Recent Supreme Court Interest in the Statute of Limitation and the Statute of Repose Applicable to Federal Securities Claims
Although American Pipe was decided in the context of an antitrust case, the tolling rule established in that case is a general one. In recent years, the topic of tolling in the context of securities cases has twice reached the Supreme Court, though on neither occasion did the Court address the issue decided by the Second Circuit in IndyMac MBS.
In 2010, the Supreme Court in Merck & Co., Inc. v. Reynolds5 considered the issue of equitable tolling in the context of a claim under Section 10(b) of the Securities Exchange Act of 1934 ("Exchange Act of 1934"). The Court held that "the [statute of limitations] period does not begin to run until the plaintiff thereafter discovers or a reasonably diligent plaintiff would have discovered ‘the facts constituting the violation,’ including scienter – irrespective of whether the actual plaintiff undertook a reasonably diligent investigation."6
In 2012, the Supreme Court rejected a broad tolling approach to the statute of limitations period for claims brought under Section 16(b) of the Exchange Act of 1934. In that case, Credit Suisse Sec. (USA) LLC v. Simmonds,7 the Supreme Court stated that courts should look at the statute’s text "as the most glaring indication" of congressional intent with regard to tolling the statute of limitations period in Section 16(b) claims. Without deciding whether Section 16(b) imposed a statute of repose not subject to tolling, the Court concluded that equitable tolling did not apply until the filing of the action.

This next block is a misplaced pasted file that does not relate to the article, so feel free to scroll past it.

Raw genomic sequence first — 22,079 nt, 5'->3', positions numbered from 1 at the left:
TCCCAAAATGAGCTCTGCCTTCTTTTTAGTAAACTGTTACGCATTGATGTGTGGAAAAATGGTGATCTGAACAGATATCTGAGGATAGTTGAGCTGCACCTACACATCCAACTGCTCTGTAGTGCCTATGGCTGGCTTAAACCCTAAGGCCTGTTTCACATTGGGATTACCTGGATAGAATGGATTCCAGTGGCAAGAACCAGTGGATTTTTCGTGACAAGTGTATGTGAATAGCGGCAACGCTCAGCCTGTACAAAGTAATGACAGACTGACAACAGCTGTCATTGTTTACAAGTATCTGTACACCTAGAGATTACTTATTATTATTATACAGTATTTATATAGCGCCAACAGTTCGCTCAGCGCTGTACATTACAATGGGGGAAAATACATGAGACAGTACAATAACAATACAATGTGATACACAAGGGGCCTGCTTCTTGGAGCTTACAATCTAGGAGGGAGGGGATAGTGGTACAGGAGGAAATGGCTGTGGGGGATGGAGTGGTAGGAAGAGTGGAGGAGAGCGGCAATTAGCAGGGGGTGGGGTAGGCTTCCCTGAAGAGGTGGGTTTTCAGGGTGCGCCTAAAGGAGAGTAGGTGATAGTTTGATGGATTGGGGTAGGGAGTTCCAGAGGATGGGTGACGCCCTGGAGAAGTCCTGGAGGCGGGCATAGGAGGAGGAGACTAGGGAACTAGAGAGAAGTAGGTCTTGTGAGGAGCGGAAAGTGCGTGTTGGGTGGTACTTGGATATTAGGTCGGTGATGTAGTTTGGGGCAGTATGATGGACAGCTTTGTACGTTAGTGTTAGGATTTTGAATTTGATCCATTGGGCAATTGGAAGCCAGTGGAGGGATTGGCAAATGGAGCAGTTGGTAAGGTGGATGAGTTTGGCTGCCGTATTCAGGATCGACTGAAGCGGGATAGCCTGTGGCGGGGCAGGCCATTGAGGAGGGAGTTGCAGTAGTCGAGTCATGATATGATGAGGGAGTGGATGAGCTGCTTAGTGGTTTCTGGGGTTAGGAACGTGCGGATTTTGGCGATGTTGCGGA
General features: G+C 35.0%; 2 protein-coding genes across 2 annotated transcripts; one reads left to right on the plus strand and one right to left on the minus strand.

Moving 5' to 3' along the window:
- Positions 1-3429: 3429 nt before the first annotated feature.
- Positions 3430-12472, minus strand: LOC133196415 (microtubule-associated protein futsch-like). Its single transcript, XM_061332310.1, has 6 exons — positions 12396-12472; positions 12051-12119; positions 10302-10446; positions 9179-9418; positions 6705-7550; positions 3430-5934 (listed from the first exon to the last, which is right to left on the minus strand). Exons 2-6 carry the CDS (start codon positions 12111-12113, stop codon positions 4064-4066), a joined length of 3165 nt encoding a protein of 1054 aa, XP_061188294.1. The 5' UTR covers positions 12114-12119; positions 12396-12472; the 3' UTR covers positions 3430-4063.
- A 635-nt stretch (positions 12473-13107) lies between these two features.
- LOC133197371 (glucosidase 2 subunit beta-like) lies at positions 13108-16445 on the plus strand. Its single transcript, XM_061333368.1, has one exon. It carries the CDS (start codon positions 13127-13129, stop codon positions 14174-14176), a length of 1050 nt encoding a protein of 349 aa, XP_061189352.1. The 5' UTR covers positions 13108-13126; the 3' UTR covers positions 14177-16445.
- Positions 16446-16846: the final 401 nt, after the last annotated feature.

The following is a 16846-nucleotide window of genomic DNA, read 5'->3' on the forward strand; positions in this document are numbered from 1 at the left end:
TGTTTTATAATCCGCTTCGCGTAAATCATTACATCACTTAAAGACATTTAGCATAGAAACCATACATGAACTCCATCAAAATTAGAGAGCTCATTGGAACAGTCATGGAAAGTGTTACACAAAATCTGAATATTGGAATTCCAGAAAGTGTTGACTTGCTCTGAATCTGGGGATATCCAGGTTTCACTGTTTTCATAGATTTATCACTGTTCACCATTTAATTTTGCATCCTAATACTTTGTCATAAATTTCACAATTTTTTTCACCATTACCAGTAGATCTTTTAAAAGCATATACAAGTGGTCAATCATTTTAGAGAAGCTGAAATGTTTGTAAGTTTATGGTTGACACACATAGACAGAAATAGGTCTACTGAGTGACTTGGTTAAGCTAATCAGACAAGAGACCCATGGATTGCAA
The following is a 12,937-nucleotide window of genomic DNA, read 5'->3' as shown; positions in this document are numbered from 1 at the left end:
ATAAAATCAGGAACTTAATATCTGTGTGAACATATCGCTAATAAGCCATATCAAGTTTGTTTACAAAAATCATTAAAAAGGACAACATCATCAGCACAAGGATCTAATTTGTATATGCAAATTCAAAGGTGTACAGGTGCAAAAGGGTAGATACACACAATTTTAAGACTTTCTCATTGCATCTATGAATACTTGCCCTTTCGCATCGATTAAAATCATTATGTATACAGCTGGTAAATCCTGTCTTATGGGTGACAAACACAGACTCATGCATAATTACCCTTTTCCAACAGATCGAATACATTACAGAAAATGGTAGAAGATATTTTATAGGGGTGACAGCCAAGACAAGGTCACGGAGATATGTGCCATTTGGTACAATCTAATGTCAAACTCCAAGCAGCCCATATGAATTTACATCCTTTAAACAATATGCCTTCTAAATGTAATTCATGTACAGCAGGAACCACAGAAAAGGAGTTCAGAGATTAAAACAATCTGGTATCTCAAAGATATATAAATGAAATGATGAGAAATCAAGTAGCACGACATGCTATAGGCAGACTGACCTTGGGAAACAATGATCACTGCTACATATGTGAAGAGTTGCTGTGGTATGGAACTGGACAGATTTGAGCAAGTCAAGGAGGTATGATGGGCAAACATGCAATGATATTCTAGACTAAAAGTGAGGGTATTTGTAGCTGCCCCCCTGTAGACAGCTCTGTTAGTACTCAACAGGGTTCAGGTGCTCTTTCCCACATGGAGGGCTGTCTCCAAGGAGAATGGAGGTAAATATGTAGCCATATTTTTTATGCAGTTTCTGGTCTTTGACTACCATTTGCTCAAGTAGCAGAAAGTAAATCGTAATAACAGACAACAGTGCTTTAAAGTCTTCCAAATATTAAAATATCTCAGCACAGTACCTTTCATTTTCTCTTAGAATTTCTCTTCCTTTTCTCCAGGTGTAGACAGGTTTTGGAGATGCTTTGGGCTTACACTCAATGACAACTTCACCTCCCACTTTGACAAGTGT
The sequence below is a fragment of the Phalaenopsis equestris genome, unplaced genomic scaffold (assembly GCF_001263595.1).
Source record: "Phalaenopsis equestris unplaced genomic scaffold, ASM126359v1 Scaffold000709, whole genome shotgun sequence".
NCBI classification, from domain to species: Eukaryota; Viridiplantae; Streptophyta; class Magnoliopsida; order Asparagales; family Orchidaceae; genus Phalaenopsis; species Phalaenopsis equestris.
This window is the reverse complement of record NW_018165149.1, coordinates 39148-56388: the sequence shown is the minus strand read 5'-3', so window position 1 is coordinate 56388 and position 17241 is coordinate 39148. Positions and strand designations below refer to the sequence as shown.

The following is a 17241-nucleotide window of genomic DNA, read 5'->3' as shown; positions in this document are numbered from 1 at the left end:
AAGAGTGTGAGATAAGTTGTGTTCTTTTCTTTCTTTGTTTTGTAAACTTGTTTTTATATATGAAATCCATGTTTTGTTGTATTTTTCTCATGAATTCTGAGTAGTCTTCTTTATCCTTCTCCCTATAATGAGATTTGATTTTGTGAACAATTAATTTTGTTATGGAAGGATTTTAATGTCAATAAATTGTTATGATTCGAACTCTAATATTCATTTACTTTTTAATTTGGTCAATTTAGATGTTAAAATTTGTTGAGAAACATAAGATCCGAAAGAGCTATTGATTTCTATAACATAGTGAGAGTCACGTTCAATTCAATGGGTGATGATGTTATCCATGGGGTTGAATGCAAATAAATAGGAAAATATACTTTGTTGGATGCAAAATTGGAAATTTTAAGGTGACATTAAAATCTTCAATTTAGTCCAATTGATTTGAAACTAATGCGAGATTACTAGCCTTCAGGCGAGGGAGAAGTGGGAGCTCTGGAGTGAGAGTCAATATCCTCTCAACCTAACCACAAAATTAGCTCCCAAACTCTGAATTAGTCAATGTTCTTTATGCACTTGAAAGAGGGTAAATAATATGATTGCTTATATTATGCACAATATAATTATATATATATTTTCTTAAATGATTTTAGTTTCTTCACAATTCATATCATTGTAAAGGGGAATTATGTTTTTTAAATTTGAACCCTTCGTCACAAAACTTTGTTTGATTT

The Growing Split of Authority Concerning the American Pipe Tolling Doctrine
As the Second Circuit observed in IndyMac MBS, there is a growing divide among the courts regarding the application of American Pipe tolling. In particular, courts have reached different conclusions about whether American Pipe tolling should be considered an equitable tolling doctrine, or whether the principle should be considered a "legal" tolling doctrine (i.e., statutory tolling) founded on Rule 23 of the Federal Rules of Civil Procedure. Prior to the Second Circuit’s decision, in cases decided across a spectrum of substantive law, the Tenth Circuit and the Federal Circuit found American Pipe to reflect a legal tolling doctrine, whereas the Fourth Circuit described it as an equitable tolling doctrine.8